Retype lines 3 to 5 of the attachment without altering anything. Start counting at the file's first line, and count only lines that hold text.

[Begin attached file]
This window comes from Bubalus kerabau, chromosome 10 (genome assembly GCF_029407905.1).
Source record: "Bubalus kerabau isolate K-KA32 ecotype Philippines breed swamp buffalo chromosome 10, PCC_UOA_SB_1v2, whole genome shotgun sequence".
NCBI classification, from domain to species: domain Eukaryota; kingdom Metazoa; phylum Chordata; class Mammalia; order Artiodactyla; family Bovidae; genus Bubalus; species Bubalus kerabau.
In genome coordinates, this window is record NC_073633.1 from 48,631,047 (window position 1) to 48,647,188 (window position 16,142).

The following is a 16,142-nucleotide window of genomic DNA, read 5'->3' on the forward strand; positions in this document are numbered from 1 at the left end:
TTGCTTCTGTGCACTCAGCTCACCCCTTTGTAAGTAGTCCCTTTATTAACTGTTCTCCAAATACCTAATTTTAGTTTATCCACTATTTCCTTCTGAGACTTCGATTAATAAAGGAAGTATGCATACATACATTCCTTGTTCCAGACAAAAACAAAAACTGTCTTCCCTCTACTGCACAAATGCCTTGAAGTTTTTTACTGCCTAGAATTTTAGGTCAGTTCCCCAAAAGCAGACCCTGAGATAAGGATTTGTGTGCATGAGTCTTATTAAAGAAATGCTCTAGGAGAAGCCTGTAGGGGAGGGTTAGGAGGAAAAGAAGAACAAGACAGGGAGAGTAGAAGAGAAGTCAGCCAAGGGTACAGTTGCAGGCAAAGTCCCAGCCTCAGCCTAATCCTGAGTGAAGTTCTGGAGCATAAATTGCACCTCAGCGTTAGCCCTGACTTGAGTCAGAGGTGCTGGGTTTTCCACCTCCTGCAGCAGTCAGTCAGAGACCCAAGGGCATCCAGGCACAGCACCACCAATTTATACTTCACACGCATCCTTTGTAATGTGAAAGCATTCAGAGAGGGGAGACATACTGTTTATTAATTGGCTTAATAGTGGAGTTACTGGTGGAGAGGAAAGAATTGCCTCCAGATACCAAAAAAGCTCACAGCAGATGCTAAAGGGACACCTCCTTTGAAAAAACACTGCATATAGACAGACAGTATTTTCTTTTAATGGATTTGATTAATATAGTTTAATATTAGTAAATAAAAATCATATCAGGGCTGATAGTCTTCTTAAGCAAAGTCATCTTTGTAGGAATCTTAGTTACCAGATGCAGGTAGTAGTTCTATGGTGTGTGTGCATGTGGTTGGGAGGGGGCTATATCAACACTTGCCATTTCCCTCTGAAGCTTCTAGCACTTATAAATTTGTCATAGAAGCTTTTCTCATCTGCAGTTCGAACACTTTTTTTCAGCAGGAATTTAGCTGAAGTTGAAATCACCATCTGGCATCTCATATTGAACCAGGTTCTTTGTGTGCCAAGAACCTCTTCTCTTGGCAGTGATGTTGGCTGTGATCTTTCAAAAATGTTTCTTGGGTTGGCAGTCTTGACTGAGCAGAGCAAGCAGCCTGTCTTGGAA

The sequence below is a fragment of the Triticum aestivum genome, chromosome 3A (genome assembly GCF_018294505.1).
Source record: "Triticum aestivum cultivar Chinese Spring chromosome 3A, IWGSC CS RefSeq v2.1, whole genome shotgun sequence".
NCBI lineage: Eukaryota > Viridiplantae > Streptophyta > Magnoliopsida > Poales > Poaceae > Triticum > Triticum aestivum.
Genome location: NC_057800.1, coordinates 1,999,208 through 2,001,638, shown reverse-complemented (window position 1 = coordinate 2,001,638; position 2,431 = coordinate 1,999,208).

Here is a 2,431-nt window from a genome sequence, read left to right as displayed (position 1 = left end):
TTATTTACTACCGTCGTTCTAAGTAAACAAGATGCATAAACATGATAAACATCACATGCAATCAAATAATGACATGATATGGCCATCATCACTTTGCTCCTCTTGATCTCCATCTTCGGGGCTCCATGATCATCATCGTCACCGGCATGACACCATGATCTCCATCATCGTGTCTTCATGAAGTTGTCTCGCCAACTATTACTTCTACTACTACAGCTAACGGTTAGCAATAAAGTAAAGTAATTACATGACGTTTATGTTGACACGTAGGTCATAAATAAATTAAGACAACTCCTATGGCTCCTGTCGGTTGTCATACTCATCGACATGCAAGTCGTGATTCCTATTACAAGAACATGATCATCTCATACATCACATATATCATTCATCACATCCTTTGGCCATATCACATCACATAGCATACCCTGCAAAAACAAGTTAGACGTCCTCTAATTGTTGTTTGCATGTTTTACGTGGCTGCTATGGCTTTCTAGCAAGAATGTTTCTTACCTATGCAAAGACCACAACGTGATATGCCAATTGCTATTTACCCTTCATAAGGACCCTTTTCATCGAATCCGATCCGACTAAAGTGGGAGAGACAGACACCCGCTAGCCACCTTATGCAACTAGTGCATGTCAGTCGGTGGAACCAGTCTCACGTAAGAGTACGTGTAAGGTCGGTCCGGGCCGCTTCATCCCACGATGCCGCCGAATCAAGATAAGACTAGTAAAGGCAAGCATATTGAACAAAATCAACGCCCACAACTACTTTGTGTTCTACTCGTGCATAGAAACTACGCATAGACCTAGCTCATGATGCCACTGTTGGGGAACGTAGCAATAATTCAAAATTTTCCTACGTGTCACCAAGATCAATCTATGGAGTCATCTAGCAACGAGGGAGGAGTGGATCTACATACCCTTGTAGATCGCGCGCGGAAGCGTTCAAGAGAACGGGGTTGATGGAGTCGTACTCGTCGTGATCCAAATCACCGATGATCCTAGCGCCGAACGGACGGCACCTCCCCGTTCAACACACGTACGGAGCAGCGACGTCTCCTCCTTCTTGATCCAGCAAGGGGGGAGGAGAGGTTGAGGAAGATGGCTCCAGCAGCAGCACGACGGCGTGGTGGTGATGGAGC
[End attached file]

NCBI classification, from domain to species: domain Eukaryota; kingdom Metazoa; phylum Chordata; class Mammalia; order Artiodactyla; family Bovidae; genus Bubalus; species Bubalus kerabau.
In genome coordinates, this window is record NC_073633.1 from 48,631,047 (window position 1) to 48,647,188 (window position 16,142).

The following is a 16,142-nucleotide window of genomic DNA, read 5'->3' on the forward strand; positions in this document are numbered from 1 at the left end: